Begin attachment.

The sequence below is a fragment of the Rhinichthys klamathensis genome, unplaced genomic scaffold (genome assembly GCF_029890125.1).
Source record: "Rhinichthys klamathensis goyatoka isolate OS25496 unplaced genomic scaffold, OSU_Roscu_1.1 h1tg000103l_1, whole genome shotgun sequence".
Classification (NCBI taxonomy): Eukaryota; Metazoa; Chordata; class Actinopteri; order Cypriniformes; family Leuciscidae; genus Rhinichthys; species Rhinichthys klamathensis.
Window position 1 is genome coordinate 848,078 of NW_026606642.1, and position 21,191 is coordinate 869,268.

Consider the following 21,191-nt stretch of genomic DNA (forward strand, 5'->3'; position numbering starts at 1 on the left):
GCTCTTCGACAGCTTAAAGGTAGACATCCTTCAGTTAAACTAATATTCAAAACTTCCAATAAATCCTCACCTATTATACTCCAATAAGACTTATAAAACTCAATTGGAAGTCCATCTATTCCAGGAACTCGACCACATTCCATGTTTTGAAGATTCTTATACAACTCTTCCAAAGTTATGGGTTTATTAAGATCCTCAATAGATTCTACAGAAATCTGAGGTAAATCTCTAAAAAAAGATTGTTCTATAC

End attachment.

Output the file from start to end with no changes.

The sequence below is a fragment of the Rhinichthys klamathensis genome, unplaced genomic scaffold (genome assembly GCF_029890125.1).
Source record: "Rhinichthys klamathensis goyatoka isolate OS25496 unplaced genomic scaffold, OSU_Roscu_1.1 h1tg000103l_1, whole genome shotgun sequence".
Classification (NCBI taxonomy): Eukaryota; Metazoa; Chordata; class Actinopteri; order Cypriniformes; family Leuciscidae; genus Rhinichthys; species Rhinichthys klamathensis.
Window position 1 is genome coordinate 848,078 of NW_026606642.1, and position 21,191 is coordinate 869,268.

Consider the following 21,191-nt stretch of genomic DNA (forward strand, 5'->3'; position numbering starts at 1 on the left):
GCTCTTCGACAGCTTAAAGGTAGACATCCTTCAGTTAAACTAATATTCAAAACTTCCAATAAATCCTCACCTATTATACTCCAATAAGACTTATAAAACTCAATTGGAAGTCCATCTATTCCAGGAACTCGACCACATTCCATGTTTTGAAGATTCTTATACAACTCTTCCAAAGTTATGGGTTTATTAAGATCCTCAATAGATTCTACAGAAATCTGAGGTAAATCTCTAAAAAAAGATTGTTCTATAC